I recently had a call from a Queen Anne resident, one of my regular readers, who was about to fulfill a lifelong ambition of taking a golfing vacation in Scotland and wanted some information on golf. So let's talk about golf.
The game of golf is perhaps the oldest of sports, supposedly started by bored shepherd boys tapping pebbles into rabbit holes with their crooks. The gentle game of hitting a small white ball with a club has become one of the world's great recreations. Yet in Scotland, where it all began, the game was so much frowned upon by King James I that he banned it in 1457.
The king issued an order that golf "be utterly cryit downe" - stopped, in other words. He wanted his subjects to take up archery instead; there were so many wars with the English that he needed archers, not golfers. Later, the Scots Parliament under James III passed a similar act banning golf because it interfered with national defense. And yet another act was passed in 1491.
Luckily, the ban was not enforced for long, and today the visitor touring Scotland can find some of the world's finest, most historic and most challenging courses, from the Moray Firth in the North to Ayrshire in the Southwest. Golf remains, next to football, the favorite Scottish sport, with most of the courses open to the public.
In 1502, with Henry VII on the throne of England, a treaty of perpetual peace between Scotland and England was signed by the Scottish James IV in Glas-gow Cathedral. At that time, this King James apparently decided to become a golfing enthusiast. He bought clubs and balls from a bow-maker in Perth. Two years later we find an item in the royal accounts of two guineas being paid out for the king's game of golf with the Earl of Bothwell.
Mary Queen of Scots caused some resentment when she went off to play golf just after her husband had been assassinated. By this time the game was well established, and in 1552 St. Andrews had a course. Leith, near Edinburgh, got one in 1593; and at Dornoch, 200 miles north in bracing Sutherland, links were set up in 1616.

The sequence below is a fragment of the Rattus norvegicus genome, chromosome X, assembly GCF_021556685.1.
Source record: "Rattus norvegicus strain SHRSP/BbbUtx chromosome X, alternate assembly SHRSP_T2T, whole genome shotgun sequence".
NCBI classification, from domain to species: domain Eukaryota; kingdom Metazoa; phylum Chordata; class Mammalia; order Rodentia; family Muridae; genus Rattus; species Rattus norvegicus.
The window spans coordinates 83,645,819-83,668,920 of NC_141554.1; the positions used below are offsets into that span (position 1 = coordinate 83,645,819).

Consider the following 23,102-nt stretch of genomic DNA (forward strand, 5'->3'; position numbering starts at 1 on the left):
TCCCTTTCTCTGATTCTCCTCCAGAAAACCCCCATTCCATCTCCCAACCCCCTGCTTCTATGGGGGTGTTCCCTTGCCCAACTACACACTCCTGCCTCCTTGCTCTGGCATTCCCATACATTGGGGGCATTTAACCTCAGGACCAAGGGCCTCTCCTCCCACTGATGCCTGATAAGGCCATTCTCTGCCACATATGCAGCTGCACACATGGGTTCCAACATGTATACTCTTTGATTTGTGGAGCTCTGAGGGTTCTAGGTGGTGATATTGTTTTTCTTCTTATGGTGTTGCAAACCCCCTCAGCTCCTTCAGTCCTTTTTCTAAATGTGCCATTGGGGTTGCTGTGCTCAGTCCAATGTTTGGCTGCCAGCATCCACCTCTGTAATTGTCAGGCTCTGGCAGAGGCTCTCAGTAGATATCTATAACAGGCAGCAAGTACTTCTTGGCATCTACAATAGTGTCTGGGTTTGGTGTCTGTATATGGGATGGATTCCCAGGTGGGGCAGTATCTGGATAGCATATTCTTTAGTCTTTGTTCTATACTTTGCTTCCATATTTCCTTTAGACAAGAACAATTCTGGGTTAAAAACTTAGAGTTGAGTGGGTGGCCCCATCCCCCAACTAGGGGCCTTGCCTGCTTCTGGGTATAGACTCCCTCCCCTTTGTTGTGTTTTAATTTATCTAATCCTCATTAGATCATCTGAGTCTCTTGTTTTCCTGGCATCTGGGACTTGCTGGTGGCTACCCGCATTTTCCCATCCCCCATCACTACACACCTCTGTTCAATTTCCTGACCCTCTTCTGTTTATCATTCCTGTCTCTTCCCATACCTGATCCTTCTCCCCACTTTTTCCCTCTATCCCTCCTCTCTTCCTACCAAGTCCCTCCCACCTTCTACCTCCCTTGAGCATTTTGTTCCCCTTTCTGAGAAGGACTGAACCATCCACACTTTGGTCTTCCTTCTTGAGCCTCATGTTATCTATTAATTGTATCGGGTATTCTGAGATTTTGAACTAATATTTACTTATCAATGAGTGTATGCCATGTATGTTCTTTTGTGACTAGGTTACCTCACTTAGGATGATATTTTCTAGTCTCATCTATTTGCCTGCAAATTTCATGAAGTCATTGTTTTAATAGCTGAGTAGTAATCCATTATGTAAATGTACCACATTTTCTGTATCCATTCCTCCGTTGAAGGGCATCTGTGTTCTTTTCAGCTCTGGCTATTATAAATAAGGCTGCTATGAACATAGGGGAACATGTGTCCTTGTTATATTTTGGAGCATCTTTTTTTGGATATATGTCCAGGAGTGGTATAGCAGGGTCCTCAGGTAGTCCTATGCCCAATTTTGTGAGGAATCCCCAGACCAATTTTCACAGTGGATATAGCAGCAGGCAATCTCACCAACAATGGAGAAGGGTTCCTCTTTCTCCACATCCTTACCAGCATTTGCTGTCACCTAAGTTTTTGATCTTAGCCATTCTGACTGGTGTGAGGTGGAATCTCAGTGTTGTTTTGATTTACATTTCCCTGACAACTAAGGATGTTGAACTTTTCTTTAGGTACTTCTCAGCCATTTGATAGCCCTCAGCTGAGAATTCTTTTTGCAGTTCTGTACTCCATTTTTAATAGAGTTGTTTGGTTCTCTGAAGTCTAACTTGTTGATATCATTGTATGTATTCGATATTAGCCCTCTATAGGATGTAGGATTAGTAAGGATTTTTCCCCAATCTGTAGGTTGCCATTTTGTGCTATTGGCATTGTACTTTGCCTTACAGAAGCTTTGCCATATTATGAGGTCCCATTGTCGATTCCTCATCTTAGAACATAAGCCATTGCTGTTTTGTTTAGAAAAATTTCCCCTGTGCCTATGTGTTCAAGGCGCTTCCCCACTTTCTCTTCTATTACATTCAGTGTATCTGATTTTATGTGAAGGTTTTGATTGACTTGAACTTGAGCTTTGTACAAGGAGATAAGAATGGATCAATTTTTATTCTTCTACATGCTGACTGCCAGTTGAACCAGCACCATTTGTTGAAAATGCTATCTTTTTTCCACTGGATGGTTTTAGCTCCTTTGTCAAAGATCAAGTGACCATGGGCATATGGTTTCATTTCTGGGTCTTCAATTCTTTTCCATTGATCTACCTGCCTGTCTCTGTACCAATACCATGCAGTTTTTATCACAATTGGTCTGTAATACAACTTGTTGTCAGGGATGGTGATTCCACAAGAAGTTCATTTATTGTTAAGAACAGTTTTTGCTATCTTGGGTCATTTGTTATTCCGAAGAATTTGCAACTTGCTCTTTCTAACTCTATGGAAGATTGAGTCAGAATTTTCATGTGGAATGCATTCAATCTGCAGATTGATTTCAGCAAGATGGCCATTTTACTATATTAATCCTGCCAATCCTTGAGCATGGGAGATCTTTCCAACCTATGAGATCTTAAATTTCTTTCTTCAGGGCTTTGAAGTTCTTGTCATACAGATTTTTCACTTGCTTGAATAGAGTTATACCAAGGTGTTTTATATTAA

The Gentlemen Golfers of Leith (later known as the Honourable Company of Edinburgh Golfers) are credited with being the founders of golf clubs in Scotland. They competed in 1744 for a silver cup presented by the city of Edin-burgh. It was the Gentlemen of Leith who drew up the first 13 rules of golf. Today the same 13 rules apply to the now 34 in operation.
In 1754, the Society of St. Andrews Golfers was formed. Soon after, other societies followed. The first recorded competition took place in 1766.
In England, in 1834, three years before Victoria came to the throne, King William IV became the societies' patron. The caddies of the time performed various duties: clearing the course of "the noisome populace," retrieving the balls from the holes, chasing off rabbits or other wildlife and lugging around a collection of loose clubs. (No bags in those days.) Men played in jackets and ties and boots in the style of the period. Later on, Englishmen wore plus-fours (knickerbockers) and hacking jackets and ordinary outdoor shoes.
St. Andrews, on Scotland's East Coast in Fife, is a town dedicated to golf. Its Old Course is claimed to be the most famous and best beloved in the world. Most of the great names in the history of the game have played there; so have film stars such as Bing Crosby and Bob Hope. It is still the ambition of millions of golfing enthusiasts to visit St. Andrews for a golfing week.
North from Fife, across the Tay Estuary by rail or road, is Carnoustie, a seaside town that has staged several British Open Championships and was the scene of Ben Hogan's Open triumph in 1953. The county of Angus has many other excellent courses. Still farther north on Scotland's East Coast, the courses on Royal Deeside and others attract thousands of golfers; in particular, the popular Aboyne, Ballater and Braemer provide good sport.
The visitor heading for the scenic attractions of the Firth of Clyde and the country of Robert Burns in Scot-land's Southwest will find the Ayrshire coast has a string of courses, from Irvine down to Girvan. The names of Gailes, Ba-rassie, Troon, Prestwick, Ayr and Turn-berry spell magic for the enthusiast.
There are over 400 courses in Scotland. Most are seaside links with sandy soil and springy turf, but there are also many fine inland courses amid magnificent scenery. The courses are open to all, with no prior introduction needed. The price is surprisingly reasonable.
In the '20s, when the sport grew to great popularity, a note of fashion was introduced by an enterprising American, Walter Hage, who popularized comfortable wool cardigans and pullovers in pastel shades.
If golf is your bag and Scotland is your destination, you can combine scenery, Highland games and history. If you'd like more information, drop me a line. Here endeth the history lesson and the travelogue. All you ever wanted to know about golf. TTFN